Top 5

Top 5: Dishes to Try in New Orleans

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New Orleans is a culinary geek’s dream destination. The cultural melting pot of Spanish, French, Italian, Caribbean, Creole and Cajun influences engendered a slew of dishes you won’t be able to find anywhere else in the world. (And if you do, they’re likely to be much less authentic than if you’d eaten them in the place they were first created.) While you’re in town, try:

 

Jambalaya

This Creole rice-based dish originated in the Caribbean. It’s spicy and is usually loaded with chicken and sausage, though if it’s served to you by a Cajun, it may contain alligator or seafood. It’s a staple at restaurants across the city. Try it at Mother’s Restaurant, if you don’t mind standing in line.

 

Étouffée

Pronounced ay-too-fay, this Cajun-Creole dish consists of shellfish served over rice. The best version — with a healthy dose of local flavor — includes crawfish. Try it at the Bon Ton Café.

 

Gumbo

Slow-cooked chicken, sausage, tomatoes, bell peppers, onions and okra are served over rice (if you’re seeing a pattern, don’t worry; I promise these dishes are all very different). Gumbo is complex and earthy, and famously served at New Orleans institution Dooky Chase’s Restaurant.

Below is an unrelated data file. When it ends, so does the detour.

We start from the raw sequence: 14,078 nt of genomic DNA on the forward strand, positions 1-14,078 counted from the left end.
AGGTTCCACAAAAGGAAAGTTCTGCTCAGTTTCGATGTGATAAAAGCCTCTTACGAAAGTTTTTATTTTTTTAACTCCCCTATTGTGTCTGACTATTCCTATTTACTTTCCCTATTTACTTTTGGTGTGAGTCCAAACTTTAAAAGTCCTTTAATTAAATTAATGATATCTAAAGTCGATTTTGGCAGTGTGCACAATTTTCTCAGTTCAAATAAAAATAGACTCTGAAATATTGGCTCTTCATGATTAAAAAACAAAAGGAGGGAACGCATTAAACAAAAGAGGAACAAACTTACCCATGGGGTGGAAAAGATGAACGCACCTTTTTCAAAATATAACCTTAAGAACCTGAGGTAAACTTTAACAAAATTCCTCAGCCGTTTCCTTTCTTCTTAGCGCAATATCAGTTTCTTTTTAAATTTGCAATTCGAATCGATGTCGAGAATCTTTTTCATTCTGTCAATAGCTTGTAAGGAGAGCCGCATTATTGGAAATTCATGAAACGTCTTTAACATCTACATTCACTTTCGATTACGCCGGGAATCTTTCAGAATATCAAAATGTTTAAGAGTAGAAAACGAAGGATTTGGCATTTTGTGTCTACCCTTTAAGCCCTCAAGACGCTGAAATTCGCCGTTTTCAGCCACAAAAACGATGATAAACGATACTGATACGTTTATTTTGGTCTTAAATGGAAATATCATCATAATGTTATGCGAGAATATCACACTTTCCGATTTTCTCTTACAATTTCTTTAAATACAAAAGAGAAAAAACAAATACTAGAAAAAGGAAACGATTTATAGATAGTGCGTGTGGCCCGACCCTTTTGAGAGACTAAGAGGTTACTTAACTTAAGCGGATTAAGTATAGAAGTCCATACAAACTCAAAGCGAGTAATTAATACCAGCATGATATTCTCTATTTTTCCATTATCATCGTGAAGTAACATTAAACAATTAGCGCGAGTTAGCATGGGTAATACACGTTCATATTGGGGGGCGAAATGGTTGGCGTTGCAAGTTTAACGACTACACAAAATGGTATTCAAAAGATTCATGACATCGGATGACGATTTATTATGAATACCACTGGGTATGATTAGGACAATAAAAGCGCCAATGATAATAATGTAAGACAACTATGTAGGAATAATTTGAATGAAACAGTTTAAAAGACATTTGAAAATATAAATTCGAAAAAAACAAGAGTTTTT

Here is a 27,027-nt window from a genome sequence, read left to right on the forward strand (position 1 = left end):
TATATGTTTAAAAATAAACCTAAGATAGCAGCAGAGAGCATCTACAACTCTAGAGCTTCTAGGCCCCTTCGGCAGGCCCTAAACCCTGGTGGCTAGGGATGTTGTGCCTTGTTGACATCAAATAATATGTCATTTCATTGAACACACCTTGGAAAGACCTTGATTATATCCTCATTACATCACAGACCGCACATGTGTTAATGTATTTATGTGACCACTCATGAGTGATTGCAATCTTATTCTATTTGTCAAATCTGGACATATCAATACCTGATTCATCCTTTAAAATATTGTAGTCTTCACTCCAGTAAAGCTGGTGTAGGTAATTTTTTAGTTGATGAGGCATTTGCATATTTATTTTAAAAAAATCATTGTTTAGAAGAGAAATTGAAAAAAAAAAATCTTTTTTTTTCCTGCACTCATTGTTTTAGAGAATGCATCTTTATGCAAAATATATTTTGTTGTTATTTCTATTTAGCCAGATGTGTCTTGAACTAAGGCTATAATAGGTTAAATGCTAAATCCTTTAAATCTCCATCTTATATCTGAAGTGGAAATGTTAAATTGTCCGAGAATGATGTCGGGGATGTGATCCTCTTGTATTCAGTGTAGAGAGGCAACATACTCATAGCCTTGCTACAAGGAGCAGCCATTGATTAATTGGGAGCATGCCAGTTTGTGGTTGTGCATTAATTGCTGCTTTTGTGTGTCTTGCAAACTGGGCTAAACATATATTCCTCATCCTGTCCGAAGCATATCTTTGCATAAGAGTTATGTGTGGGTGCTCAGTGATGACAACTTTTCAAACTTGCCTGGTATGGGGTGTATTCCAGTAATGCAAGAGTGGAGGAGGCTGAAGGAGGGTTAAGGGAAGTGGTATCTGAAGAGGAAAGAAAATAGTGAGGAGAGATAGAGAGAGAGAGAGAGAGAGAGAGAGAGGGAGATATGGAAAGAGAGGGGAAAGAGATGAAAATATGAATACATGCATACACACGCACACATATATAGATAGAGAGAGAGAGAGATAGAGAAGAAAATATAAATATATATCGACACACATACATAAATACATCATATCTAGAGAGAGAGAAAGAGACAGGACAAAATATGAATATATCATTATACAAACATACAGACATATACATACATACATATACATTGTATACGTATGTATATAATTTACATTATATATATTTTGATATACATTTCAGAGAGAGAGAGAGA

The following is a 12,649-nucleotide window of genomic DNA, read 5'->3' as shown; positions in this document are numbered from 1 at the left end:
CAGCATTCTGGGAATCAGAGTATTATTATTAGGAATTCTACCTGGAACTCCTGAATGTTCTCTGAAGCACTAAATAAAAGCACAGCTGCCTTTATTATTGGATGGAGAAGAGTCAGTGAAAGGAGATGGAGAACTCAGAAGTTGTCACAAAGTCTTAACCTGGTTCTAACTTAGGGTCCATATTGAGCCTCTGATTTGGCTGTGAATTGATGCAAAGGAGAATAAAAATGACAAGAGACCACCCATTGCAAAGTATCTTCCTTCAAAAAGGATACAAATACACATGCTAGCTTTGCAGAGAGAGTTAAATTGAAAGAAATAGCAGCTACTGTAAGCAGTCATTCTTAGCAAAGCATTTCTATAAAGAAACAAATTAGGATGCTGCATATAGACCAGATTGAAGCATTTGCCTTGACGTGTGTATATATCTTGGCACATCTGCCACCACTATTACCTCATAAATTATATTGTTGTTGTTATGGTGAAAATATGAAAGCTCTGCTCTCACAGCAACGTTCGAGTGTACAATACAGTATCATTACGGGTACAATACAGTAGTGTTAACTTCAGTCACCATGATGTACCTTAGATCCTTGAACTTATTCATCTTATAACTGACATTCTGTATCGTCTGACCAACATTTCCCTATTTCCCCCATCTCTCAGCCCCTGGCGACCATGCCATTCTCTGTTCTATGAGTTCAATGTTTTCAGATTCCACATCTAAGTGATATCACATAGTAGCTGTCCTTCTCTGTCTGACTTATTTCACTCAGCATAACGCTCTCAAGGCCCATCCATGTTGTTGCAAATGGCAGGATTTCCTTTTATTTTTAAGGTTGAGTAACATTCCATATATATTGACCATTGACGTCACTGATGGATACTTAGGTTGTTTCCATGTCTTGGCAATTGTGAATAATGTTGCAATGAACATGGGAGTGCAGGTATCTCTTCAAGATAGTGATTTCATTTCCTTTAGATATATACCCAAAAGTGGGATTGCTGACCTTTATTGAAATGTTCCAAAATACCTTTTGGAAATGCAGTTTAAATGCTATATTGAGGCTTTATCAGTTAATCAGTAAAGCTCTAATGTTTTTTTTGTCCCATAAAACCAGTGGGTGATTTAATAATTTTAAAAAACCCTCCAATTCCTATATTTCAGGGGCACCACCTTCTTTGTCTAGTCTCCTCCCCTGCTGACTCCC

Beignets

Fluffy squares of dough are deep-fried, but maintain their pillowy interior. They’re topped with a heap of powdered sugar, so don’t inhale when you go to take a bite. And don’t wear black pants. Head to another institution, Café Du Monde for the best anywhere.

 

Po-Boys

These over-stuffed sandwiches are served on delicate French bread and crammed with various ingredients, including fried seafood, roast beef, meatballs, you name it. Order it “dressed,” with mayonnaise, lettuce and tomato. Among many excellent places to scarf a po-boy, Parkway Bakery is among the most famous.

 

Bonus: Unhinge your jaw for a muffuletta at Central Grocery, which is packed with salami, ham, mozzarella and a heap of salty olive salad with pickled vegetables.

 

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